( June 23, 2014) As we approach the end of the first full month of the 2014 summer driving season, the national price for regular unleaded gasoline is $3.68 per gallon, which is the highest price for early summer in six years. The average price at the pump has increased for 12 consecutive days for a total of four cents per gallon, narrowing the gap between the current retail price and the 2014 peak of $3.70 per gallon reached on April 28. Today’s average is two cents more than one week ago, three cents more than one month ago, and motorists are paying 11 cents more per gallon than a year ago.
Violence keyed by the militant group known as ISIS (the Islamic State in Iraq and the Levant) has continued to expand toward southern Iraq, where the majority of the country’s oil production is located. These concerns have helped to increase global oil prices, which makes it more expensive to produce gasoline. AAA had previously predicted that the national average price of gas would fall 10-15 cents per gallon in June, but that now appears unlikely due to higher oil costs. This means that even though the national average has only increased a few cents per gallon since the Iraq violence intensified, drivers are likely to pay substantially higher gas prices than they would have otherwise.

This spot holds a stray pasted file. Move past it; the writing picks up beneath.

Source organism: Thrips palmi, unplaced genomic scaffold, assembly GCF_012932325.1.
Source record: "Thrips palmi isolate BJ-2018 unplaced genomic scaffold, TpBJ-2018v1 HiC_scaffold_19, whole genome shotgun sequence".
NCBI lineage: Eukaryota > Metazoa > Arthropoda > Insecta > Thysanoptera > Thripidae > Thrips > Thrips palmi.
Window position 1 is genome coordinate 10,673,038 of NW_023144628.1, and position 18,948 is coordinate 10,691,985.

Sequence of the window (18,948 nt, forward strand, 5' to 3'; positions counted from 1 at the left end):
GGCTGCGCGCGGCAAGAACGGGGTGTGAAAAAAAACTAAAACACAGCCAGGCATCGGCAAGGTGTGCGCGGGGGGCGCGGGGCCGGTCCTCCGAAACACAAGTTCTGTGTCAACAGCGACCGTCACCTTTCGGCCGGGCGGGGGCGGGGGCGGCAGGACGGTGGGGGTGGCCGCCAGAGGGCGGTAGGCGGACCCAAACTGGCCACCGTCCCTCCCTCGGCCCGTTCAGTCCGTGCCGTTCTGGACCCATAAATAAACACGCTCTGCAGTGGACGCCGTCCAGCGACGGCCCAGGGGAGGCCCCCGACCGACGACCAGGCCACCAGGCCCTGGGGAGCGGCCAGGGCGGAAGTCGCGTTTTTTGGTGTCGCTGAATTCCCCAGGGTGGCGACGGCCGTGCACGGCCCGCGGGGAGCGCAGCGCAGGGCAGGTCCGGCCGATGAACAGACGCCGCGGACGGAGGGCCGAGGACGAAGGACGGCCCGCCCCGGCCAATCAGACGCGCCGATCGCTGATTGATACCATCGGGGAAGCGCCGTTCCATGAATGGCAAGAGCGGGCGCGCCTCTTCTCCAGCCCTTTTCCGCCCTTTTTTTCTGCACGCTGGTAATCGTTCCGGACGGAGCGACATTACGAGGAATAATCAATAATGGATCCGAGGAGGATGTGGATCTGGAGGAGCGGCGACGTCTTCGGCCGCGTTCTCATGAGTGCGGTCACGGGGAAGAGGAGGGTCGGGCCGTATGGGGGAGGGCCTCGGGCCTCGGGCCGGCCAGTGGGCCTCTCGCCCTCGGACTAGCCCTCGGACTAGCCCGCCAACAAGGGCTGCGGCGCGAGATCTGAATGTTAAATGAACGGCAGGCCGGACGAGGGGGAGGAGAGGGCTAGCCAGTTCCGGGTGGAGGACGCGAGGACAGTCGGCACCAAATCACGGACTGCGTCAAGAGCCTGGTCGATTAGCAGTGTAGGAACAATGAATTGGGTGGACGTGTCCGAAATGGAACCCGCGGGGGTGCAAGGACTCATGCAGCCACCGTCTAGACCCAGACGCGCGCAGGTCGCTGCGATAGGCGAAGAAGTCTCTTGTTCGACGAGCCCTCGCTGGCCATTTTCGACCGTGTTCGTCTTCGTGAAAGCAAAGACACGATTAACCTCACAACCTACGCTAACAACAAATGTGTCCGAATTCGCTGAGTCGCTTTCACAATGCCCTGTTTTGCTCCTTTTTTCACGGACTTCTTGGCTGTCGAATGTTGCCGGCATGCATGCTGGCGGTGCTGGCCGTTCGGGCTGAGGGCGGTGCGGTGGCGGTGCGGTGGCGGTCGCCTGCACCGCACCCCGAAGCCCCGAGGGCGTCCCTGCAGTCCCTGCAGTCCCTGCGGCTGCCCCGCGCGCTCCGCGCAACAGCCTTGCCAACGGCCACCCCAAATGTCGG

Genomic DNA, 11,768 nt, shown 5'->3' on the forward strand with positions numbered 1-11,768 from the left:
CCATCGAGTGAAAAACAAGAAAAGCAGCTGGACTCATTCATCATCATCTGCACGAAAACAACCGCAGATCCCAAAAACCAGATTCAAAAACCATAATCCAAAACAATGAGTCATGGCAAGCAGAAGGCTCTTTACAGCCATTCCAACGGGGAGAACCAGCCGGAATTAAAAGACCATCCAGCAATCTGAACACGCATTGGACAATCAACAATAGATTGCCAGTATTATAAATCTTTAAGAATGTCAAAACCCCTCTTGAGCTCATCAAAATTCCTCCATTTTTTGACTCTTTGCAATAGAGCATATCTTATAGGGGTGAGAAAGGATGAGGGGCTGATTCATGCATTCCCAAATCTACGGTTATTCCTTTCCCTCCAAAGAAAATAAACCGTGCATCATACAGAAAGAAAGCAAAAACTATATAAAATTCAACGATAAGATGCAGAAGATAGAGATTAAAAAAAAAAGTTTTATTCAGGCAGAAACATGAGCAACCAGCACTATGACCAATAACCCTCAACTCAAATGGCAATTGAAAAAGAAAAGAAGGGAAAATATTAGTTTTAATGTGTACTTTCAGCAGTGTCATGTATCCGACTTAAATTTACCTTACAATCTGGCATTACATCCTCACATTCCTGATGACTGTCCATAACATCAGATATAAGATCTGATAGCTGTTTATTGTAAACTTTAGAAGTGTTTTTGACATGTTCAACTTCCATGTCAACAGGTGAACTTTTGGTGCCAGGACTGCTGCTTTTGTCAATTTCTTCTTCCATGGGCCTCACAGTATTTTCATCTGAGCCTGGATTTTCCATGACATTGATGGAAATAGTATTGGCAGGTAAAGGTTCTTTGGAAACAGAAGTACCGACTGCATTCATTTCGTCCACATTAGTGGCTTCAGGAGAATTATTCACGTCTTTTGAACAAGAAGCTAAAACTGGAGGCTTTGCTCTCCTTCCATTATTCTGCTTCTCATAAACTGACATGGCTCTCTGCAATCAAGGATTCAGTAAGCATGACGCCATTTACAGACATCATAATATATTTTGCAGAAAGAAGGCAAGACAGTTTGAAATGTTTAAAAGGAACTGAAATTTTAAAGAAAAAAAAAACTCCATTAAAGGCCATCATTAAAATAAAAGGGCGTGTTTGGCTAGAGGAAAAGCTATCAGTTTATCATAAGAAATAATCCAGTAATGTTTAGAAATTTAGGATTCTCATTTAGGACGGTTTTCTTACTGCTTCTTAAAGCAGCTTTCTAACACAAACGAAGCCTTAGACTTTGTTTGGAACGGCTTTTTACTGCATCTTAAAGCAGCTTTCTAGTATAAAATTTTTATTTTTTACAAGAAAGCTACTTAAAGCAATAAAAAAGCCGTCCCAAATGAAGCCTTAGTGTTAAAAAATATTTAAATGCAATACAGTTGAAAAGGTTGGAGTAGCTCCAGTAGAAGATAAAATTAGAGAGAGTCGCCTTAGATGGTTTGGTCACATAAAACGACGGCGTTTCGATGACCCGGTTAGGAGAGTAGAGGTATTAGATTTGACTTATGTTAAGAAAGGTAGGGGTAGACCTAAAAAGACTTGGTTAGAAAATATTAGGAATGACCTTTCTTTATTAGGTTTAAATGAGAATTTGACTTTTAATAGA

For more than a month, drivers in three states have paid more than $4.00 dollars per gallon at the pump: Hawaii (currently $4.34), California (currently $4.15) and Alaska (currently $4.10). Prices in 43 states and the District of Columbia have increased during the previous week and prices in 18 states are up by a nickel or more. Motorists in only five states have seen pump prices fall by a penny or more: Indiana (-14 cents), Ohio (-13 cents), Michigan (-10 cents), Illinois (-4 cents) and Kentucky (-3 cents).
In 41 states and Washington, D.C., drivers are paying more at the pump in comparison to this date last year, and 33 states and Washington, D.C. are paying a dime or more per gallon. Of the eight states with lower prices at the pump, only the drivers in North Dakota (-13 cents) and Utah (-12 cents) are experiencing savings in the double-digits.
After a run-up to a new nine-month high to end last week, and with no major market-moving news over the weekend, crude oil prices moved slightly lower today. At the close of formal trading on the NYMEX, West Texas Intermediate (WTI) crude oil settled 66 cents lower at $106.17.